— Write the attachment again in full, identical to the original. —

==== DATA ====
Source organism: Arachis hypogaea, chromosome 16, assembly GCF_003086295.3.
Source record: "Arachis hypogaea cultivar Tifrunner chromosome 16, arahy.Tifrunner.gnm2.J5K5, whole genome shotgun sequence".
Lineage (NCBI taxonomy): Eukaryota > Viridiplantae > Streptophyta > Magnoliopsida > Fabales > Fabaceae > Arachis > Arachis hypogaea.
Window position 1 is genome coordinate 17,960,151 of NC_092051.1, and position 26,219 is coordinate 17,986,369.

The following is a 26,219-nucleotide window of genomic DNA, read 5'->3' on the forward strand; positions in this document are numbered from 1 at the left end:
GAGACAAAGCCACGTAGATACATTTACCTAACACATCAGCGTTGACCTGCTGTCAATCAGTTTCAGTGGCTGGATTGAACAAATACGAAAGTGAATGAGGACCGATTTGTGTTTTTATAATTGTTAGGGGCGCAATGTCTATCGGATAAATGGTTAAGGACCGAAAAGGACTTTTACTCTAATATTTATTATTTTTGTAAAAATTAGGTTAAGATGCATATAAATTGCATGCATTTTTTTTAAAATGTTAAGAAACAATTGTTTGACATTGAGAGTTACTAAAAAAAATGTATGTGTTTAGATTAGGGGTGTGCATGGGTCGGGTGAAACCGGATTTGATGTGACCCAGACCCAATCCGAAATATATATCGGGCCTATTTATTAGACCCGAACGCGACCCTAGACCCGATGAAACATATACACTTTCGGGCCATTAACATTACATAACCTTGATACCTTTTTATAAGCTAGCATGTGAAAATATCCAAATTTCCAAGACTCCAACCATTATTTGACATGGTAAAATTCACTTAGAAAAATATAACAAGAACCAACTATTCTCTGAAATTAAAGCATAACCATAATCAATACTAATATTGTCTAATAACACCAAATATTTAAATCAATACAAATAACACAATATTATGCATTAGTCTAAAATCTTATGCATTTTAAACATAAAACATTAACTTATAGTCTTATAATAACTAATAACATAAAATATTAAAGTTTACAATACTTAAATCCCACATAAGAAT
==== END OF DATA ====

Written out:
Source organism: Arachis hypogaea, chromosome 16, assembly GCF_003086295.3.
Source record: "Arachis hypogaea cultivar Tifrunner chromosome 16, arahy.Tifrunner.gnm2.J5K5, whole genome shotgun sequence".
Lineage (NCBI taxonomy): Eukaryota > Viridiplantae > Streptophyta > Magnoliopsida > Fabales > Fabaceae > Arachis > Arachis hypogaea.
Window position 1 is genome coordinate 17,960,151 of NC_092051.1, and position 26,219 is coordinate 17,986,369.

The following is a 26,219-nucleotide window of genomic DNA, read 5'->3' on the forward strand; positions in this document are numbered from 1 at the left end:
GAGACAAAGCCACGTAGATACATTTACCTAACACATCAGCGTTGACCTGCTGTCAATCAGTTTCAGTGGCTGGATTGAACAAATACGAAAGTGAATGAGGACCGATTTGTGTTTTTATAATTGTTAGGGGCGCAATGTCTATCGGATAAATGGTTAAGGACCGAAAAGGACTTTTACTCTAATATTTATTATTTTTGTAAAAATTAGGTTAAGATGCATATAAATTGCATGCATTTTTTTTAAAATGTTAAGAAACAATTGTTTGACATTGAGAGTTACTAAAAAAAATGTATGTGTTTAGATTAGGGGTGTGCATGGGTCGGGTGAAACCGGATTTGATGTGACCCAGACCCAATCCGAAATATATATCGGGCCTATTTATTAGACCCGAACGCGACCCTAGACCCGATGAAACATATACACTTTCGGGCCATTAACATTACATAACCTTGATACCTTTTTATAAGCTAGCATGTGAAAATATCCAAATTTCCAAGACTCCAACCATTATTTGACATGGTAAAATTCACTTAGAAAAATATAACAAGAACCAACTATTCTCTGAAATTAAAGCATAACCATAATCAATACTAATATTGTCTAATAACACCAAATATTTAAATCAATACAAATAACACAATATTATGCATTAGTCTAAAATCTTATGCATTTTAAACATAAAACATTAACTTATAGTCTTATAATAACTAATAACATAAAATATTAAAGTTTACAATACTTAAATCCCACATAAGAAT